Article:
Outdoor air pollution is a major environmental health problem affecting. By reducing air pollution levels, we reduce the burden of stroke, heart disease, lung cancer, and chronic and acute respiratory diseases, including asthma. The lower the levels of air pollution, the better the cardiovascular and respiratory health of the population.
The World Health Organization Air quality guidelines” provide an assessment of health effects of air pollution and thresholds for health-harmful pollution levels.
In 2014, 92% of the world population lived in places where the air quality guidelines were not met. Outdoor air pollution in both cities and rural areas was estimated to cause 3 million premature deaths worldwide in 2012.
Policies and investments supporting cleaner transport, energy-efficient housing, power generation, industry and better municipal waste management would reduce key sources of urban outdoor air pollution.
Reducing outdoor emissions from household coal and biomass energy systems, agricultural waste incineration, forest fires and certain agro-forestry activities (e.g. charcoal production) would reduce key rural and peri-urban air pollution sources.
Reducing outdoor air pollution reduces emissions of CO2 and short-lived climate pollutants like black carbon particles and methane, thus contributing to the near- and long-term mitigation of climate change.
Indoor smoke is a serious health risk for some 3 billion people who cook and heat their homes with biomass fuels and coal.
Some lung cancer deaths could have been averted by improving ambient air quality, or by reducing tobacco smoking.
A 2013 assessment by WHO’s International Agency for Research on Cancer (IARC) found that outdoor air pollution is carcinogenic to humans, with the particulate matter component of air pollution most closely associated with increased cancer incidence, especially lung cancer. An association has been observed between outdoor air pollution and increase in cancer of the urinary tract/bladder.
Exposure to small particulate matter causes cardiovascular and respiratory disease, and cancers.
Most sources of outdoor air pollution are beyond the control of individuals and demand action by cities and national and international policymakers in transport, energy waste management, buildings and agriculture.
There are many examples of successful policies in transport, urban planning, power generation and industry that reduce air pollution:
Clean technologies that reduce industrial smokestack emissions; improved management of urban and agricultural waste, including capture of methane gas emitted from waste sites as an alternative to incineration (for use as biogas).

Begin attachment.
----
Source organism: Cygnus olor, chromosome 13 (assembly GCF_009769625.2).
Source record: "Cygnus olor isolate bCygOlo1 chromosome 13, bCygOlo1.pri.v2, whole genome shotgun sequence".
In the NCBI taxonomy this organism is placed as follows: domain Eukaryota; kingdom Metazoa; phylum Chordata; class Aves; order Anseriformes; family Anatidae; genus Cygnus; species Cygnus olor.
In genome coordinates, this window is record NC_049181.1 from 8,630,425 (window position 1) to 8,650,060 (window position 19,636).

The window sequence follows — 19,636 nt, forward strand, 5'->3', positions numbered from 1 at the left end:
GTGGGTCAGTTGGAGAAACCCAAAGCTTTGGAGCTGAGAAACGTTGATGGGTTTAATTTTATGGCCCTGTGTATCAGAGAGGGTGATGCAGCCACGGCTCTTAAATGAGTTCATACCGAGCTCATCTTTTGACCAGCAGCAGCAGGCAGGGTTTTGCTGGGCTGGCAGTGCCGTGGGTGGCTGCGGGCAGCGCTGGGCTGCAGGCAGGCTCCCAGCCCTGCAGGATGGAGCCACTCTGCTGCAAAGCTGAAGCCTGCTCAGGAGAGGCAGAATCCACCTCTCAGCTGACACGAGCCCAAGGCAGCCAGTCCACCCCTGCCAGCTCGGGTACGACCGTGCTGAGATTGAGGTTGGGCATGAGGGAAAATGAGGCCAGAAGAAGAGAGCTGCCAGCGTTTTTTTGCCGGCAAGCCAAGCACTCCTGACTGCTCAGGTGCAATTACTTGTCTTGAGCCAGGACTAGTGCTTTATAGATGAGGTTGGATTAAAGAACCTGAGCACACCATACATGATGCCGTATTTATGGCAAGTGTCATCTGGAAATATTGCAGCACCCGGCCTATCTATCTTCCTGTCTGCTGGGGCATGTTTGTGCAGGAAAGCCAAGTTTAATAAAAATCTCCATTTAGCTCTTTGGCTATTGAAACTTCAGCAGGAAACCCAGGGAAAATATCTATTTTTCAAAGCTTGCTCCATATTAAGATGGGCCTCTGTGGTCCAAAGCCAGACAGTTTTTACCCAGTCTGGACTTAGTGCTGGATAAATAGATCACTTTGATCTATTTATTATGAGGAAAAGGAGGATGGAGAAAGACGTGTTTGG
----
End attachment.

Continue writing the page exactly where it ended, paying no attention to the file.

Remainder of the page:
Shifting to clean modes of power generation; prioritizing rapid urban transit, walking and cycling networks and rail interurban freight and passenger travel, and shifting to cleaner heavy duty diesel vehicles and low-emissions vehicles and fuels, including fuels with reduced sulfur content.
Improving the energy efficiency of buildings and making cities more compact, and energy efficient.
Increased use of low-emissions fuels and renewable combustion-free power sources (like solar, wind or hydropower); co-generation of heat and power; and distributed energy generation ( mini-grids and rooftop solar power generation).
Municipal and Agricultural waste management:
Strategies for waste reduction, waste separation, recycling and reuse or waste reprocessing and improved methods of biological waste management such as anaerobic waste digestion to produce biogas and low cost alternatives to the open incineration of solid waste. Where incineration is unavoidable, then combustion technologies with strict emission controls are critical.
The “WHO Air quality guidelines” indicate that by reducing particulate matter (PM10) pollution from 70 to 20 micrograms per cubic metre (μg/m), we can cut air pollution-related deaths by around 15%. The Guidelines apply worldwide and are based on expert evaluation of current scientific evidence for:
particulate matter (PM)
nitrogen dioxide (NO2) and
sulfur dioxide (SO2), in all WHO regions.
Definition and principal sources
Particulate Matter affects more people than any other pollutant. The major components of PM are sulfate, nitrates, ammonia, sodium chloride, black carbon, mineral dust and water. It consists of a complex mixture of solid and liquid particles of organic and inorganic substances suspended in the air. Air quality measurements are typically reported in terms of daily or annual mean concentrations of PM10 particles per cubic meter of air volume (m3). The most health-damaging particles are those with a diameter of 10 microns or less, (≤ PM10), which can penetrate and lodge deep inside the lungs. Chronic exposure to particles contributes to the risk of developing cardiovascular and respiratory diseases, as well as of lung cancer.
There is a close, quantitative relationship between exposure to high concentrations of small particulates and increased mortality or morbidity, daily and over time. Small particulate pollution has health impacts even at very low concentrations – indeed no threshold has been identified below which no damage to health is observed.
The effects of PM on health occur at levels of exposure currently being experienced by many people both in urban and rural areas and in developed and developing countries – although exposures in many fast-developing cities today are often far higher than in developed cities of comparable size.
“WHO Air Quality Guidelines” estimate that reducing annual average particulate matter concentrations common in many developing cities, to the guideline could reduce air pollution-related deaths by around 15%.